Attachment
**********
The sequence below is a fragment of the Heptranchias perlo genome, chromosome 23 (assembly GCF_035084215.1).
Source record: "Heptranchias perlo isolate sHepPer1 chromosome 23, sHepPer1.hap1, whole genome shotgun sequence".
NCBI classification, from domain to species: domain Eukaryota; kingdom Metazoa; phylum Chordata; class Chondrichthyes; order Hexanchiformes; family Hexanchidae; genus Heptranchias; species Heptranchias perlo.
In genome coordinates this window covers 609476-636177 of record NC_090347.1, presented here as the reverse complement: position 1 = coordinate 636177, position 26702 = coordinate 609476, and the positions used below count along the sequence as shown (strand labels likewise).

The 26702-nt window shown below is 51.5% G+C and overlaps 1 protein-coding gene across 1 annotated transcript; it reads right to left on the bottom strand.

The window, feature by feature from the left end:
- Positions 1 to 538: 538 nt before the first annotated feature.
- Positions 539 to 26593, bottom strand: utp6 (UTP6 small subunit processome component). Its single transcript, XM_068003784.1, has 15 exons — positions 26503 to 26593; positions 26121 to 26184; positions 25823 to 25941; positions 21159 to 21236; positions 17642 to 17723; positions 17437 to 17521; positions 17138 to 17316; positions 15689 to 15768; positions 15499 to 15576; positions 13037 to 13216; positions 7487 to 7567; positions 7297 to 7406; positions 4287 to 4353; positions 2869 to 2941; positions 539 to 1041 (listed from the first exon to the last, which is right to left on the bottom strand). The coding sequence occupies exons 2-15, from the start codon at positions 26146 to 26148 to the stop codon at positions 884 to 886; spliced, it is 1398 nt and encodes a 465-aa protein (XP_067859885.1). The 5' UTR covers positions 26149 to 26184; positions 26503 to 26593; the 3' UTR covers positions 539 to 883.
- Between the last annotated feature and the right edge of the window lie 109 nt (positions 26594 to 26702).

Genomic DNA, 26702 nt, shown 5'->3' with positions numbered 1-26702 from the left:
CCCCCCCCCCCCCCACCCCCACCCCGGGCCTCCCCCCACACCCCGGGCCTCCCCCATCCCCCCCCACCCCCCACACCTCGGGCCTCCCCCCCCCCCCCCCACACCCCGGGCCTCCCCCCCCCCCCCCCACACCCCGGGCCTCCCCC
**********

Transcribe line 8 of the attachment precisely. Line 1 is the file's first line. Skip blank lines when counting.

- Positions 539 to 26593, bottom strand: utp6 (UTP6 small subunit processome component). Its single transcript, XM_068003784.1, has 15 exons — positions 26503 to 26593; positions 26121 to 26184; positions 25823 to 25941; positions 21159 to 21236; positions 17642 to 17723; positions 17437 to 17521; positions 17138 to 17316; positions 15689 to 15768; positions 15499 to 15576; positions 13037 to 13216; positions 7487 to 7567; positions 7297 to 7406; positions 4287 to 4353; positions 2869 to 2941; positions 539 to 1041 (listed from the first exon to the last, which is right to left on the bottom strand). The coding sequence occupies exons 2-15, from the start codon at positions 26146 to 26148 to the stop codon at positions 884 to 886; spliced, it is 1398 nt and encodes a 465-aa protein (XP_067859885.1). The 5' UTR covers positions 26149 to 26184; positions 26503 to 26593; the 3' UTR covers positions 539 to 883.